Analysis of the Green New Deal

Greta Maras ‘19, Politics Section Editor

There is little doubt in anyone’s mind that the newly elected freshman class of Congress has made a significant impact on its 116th session. Members of the Democratic party, which recently gained control of the House of Representatives, have wasted no time proposing new legislation and exercising Congressional oversight in these first two months of meeting. Perhaps the most vocal of these lawmaker is Alexandria Ocasio-Cortez, the freshman congresswoman from NY-14 who has become a household name following her popular candidacy and eventual election to her Congressional seat. Ocasio-Cortez is the primary proponent of the Green New Deal, which is “a broad and ambitious package of new policies and investments in communities, infrastructure, and technology to help the United States achieve environmental sustainability and economic stability” (Policy Report by Data for Progress).

The Green New Deal aims to place greater emphasis on environmental care on a national level. The deal can be broken down into four major aspects: transformation to a low-carbon economy, clean air and clean water as a right, restoration of the American landscape, and urban sustainability and resilience.

The first of these proposals, a low-carbon economy, entails the elimination of net emissions from fossil fuel energy by 2050. In order to do this, the United States needs to implement renewable energy sources such as solar, wind, hydro (water), nuclear, and several more. The elimination of energy emissions also requires a major transportation revolution. Any transportative vehicle that operates on fossil fuels would ideally be transitioned to a more environmentally conscious means of power, such as electricity or carbon-neutral fuel.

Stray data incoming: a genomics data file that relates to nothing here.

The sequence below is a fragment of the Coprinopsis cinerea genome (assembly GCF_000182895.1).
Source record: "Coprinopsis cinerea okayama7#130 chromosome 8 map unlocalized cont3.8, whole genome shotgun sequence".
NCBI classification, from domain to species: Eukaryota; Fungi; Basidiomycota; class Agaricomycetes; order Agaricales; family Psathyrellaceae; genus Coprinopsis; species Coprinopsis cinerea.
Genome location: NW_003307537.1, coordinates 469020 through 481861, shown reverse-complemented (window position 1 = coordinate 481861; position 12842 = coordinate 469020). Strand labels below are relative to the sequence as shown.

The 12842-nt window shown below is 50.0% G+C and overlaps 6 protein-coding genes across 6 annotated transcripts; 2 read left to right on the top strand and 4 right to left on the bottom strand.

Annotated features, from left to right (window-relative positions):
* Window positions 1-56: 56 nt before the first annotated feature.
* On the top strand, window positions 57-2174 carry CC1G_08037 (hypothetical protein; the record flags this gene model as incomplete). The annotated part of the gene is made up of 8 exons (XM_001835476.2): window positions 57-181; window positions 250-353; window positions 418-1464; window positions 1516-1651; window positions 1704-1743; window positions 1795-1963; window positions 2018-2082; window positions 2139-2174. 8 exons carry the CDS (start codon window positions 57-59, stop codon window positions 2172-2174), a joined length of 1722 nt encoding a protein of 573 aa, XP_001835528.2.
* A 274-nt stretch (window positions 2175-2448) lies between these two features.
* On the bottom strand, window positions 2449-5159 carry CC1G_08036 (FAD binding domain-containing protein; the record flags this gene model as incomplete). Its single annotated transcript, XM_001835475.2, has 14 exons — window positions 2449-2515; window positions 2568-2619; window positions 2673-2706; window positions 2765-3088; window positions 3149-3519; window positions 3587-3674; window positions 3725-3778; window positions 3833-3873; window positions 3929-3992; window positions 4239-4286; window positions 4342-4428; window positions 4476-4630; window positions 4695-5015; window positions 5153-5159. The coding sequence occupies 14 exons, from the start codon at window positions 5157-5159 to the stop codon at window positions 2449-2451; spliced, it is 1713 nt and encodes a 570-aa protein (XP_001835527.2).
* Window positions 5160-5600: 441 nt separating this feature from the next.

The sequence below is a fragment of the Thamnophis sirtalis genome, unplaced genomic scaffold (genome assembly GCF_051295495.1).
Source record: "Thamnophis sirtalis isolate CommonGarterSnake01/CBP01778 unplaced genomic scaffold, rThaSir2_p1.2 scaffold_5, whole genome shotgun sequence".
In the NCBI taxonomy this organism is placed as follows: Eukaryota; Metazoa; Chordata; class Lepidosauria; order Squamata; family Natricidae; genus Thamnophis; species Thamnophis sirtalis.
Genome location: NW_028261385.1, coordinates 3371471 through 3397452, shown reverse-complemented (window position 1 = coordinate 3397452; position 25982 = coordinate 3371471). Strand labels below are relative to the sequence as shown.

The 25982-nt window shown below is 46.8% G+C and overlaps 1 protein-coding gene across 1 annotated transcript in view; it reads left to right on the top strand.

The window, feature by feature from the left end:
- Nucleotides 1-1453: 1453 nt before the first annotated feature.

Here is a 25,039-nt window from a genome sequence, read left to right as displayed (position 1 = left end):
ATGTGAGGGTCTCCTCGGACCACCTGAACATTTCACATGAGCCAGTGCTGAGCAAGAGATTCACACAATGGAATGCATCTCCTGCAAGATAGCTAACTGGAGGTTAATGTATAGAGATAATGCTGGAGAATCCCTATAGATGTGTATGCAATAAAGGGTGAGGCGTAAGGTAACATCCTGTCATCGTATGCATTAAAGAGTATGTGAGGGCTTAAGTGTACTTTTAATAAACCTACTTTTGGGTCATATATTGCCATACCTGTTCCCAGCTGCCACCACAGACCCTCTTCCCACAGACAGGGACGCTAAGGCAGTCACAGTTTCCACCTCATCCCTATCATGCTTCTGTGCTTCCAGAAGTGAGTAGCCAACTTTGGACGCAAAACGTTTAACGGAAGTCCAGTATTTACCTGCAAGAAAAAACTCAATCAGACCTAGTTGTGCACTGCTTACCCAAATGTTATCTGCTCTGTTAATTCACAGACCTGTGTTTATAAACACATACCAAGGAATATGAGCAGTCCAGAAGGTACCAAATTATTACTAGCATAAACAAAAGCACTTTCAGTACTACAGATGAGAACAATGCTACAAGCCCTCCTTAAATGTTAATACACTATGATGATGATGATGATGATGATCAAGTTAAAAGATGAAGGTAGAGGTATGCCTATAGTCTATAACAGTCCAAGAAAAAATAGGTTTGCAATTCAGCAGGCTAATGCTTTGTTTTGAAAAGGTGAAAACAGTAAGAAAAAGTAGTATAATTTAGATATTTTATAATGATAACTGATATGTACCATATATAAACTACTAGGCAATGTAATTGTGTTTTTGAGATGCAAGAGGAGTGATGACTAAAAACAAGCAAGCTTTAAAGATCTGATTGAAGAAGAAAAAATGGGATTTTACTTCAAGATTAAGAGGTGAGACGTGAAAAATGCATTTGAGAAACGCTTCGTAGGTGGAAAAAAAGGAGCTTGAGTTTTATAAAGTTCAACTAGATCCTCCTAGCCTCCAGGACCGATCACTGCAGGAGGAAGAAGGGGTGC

Clean air and clean water, the second part of this package, can only be ensured by the reduction of fossil fuel emissions. The Green New Deal is targeting the lack of foresight in infrastructure, industrial pollution, and natural waterways in order to eradicate the problem. Statistics have shown that over 130 million Americans live in areas that do not fulfill the Ambient Air Quality Standards, as overseen by the Environmental Protection Agency. The GND hopes that these projects, such as building new infrastructure for safe water transportation, will stimulate economic growth and create jobs.

The third component of this proposal, restoring the American landscape under the GND, is no small feat. The deal aims to reforest 40 million acres of American land and 5 million acres of wetlands, expand sustainable farming, and clean up sites that contain hazardous materials, such as pollutants and contaminants. Because American land is absorbing the harmful emissions and thus has been negatively affected, the GND would work to prevent further harm and reverse the damage that has already occured.

Finally, the last component of the GND, urban sustainability and resilience, refers to long-term solutions that will improve urban living for years to come. This aspect of the deal targets the need for low-carbon urban transit, an expansion of green space in city areas, and ultimately, the elimination of waste by 2040.

Objectively, the Green New Deal is a massively ambitious proposal that would require a massive shift in American living. The deal is a point of great dispute between the Democratic party, which has brought this deal to the table, and the Republican party, which is generally against massive spending programs by nature. Ultimately, it will be up to Congress to decide whether the Green New Deal will be an effective enough measure for the environmental state of the United States and if they want to adopt this policy.

More information on the specifics of the Green New Deal can be found at